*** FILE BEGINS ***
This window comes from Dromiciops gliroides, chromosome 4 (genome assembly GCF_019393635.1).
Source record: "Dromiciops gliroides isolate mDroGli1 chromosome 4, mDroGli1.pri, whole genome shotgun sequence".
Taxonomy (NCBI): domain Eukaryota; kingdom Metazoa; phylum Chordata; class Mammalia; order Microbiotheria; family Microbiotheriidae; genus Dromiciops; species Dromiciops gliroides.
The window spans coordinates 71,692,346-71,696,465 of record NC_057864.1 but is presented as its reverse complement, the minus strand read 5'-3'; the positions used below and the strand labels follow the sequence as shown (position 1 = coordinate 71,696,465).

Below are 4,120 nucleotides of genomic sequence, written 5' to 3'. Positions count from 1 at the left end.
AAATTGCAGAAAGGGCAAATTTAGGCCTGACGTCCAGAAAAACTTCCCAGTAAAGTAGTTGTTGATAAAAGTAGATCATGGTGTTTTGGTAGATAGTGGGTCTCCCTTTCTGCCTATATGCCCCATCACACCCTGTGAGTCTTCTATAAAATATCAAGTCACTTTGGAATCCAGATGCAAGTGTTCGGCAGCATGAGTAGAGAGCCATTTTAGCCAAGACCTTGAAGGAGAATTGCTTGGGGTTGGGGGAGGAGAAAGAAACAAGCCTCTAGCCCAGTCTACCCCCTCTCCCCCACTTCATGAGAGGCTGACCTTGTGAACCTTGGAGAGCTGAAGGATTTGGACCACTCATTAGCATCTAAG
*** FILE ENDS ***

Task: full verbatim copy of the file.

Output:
This window comes from Dromiciops gliroides, chromosome 4 (genome assembly GCF_019393635.1).
Source record: "Dromiciops gliroides isolate mDroGli1 chromosome 4, mDroGli1.pri, whole genome shotgun sequence".
Taxonomy (NCBI): domain Eukaryota; kingdom Metazoa; phylum Chordata; class Mammalia; order Microbiotheria; family Microbiotheriidae; genus Dromiciops; species Dromiciops gliroides.
The window spans coordinates 71,692,346-71,696,465 of record NC_057864.1 but is presented as its reverse complement, the minus strand read 5'-3'; the positions used below and the strand labels follow the sequence as shown (position 1 = coordinate 71,696,465).

Below are 4,120 nucleotides of genomic sequence, written 5' to 3'. Positions count from 1 at the left end.
AAATTGCAGAAAGGGCAAATTTAGGCCTGACGTCCAGAAAAACTTCCCAGTAAAGTAGTTGTTGATAAAAGTAGATCATGGTGTTTTGGTAGATAGTGGGTCTCCCTTTCTGCCTATATGCCCCATCACACCCTGTGAGTCTTCTATAAAATATCAAGTCACTTTGGAATCCAGATGCAAGTGTTCGGCAGCATGAGTAGAGAGCCATTTTAGCCAAGACCTTGAAGGAGAATTGCTTGGGGTTGGGGGAGGAGAAAGAAACAAGCCTCTAGCCCAGTCTACCCCCTCTCCCCCACTTCATGAGAGGCTGACCTTGTGAACCTTGGAGAGCTGAAGGATTTGGACCACTCATTAGCATCTAAG